The rare Great White worm of the Palouse is getting a second look at whether it's an endangered species or not.
Earlier this month the U.S. Fish and Wildlife service agreed to undertake a one-year study to see if it deserves listing on the endangered species list. The worm was turned down in 2007. Worm activists and environmentalists think the Obama administration is less resistant to considering adding new species to the list than the department under the Bush administration. The Fish & Wildlife service says that petitioners have provided new information that warrants the study.
The potential listing of the worm is problematic, and consequential. Little is know about the mysterious native worm species. Earlier this year, rare live worms were recovered, enabling scientists to study them. Little is known about the Great White's population, range and habits. There's even controversy over just how "great" and "white" they are (recent specimens were smaller and pinker than legend). In the late 19th century, the worms were much more common in the rich soils of the Palouse region of southeastern Washington and adjacent Idaho, but cultivation seems to have wiped them out except in remnant sections of the original Palouse prairie. No recent specimens have been found in areas that have been farmed. On the face of it, it seems that they have become rare because of human activity.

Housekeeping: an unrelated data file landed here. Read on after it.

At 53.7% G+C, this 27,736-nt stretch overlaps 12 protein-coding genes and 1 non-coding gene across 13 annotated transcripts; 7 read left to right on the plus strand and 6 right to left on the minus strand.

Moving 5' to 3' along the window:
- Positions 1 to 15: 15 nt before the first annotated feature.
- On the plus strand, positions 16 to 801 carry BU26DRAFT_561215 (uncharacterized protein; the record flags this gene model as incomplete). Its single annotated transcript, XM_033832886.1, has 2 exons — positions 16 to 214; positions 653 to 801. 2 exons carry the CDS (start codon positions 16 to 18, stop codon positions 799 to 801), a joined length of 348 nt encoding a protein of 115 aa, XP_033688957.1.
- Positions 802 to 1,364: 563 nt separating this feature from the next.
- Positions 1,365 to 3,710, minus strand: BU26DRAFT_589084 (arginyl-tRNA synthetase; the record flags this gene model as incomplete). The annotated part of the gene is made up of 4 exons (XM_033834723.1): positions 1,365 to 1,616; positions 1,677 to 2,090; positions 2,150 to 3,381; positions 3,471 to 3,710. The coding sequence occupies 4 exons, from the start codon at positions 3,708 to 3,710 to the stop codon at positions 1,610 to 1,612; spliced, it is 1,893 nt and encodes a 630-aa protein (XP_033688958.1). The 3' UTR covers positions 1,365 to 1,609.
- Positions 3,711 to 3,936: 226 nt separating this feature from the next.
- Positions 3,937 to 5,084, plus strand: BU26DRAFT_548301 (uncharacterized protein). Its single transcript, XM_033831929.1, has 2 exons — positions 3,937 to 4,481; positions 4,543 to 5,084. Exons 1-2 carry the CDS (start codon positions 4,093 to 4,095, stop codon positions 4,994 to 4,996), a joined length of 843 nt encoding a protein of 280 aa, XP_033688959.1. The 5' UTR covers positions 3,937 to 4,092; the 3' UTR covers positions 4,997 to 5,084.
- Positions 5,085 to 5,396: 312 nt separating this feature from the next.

But with so little known, it's difficult to define whether or not they are endangered. They could, in fact, be thriving in pockets that have been undiscovered. And those pockets could include far-flung habitat that would make the Palouse moniker inaccurate. Great Whites have been found in the forested hills outside Moscow, Idaho, and as far way as Ellensburg. And possible Great Whites, or close relatives, have been found in the Cascades near Leavenworth.
The survey could help spur research and identification of specimens through DNA and other testing. Finding more worms for study would help, but that can be tricky. Live worm finds are exceedingly uncommon and dead worms don't yield much behavioral information. And too, how many worms do you sacrifice for science if they are, indeed, on the brink of extinction?
But if, as seems true, that great whites and agriculture don't mix, an endangered species designation could prove problematic for farmers, and commercial and residential developers. There are many who don't want to have to contend with an underground version of the spotted owl.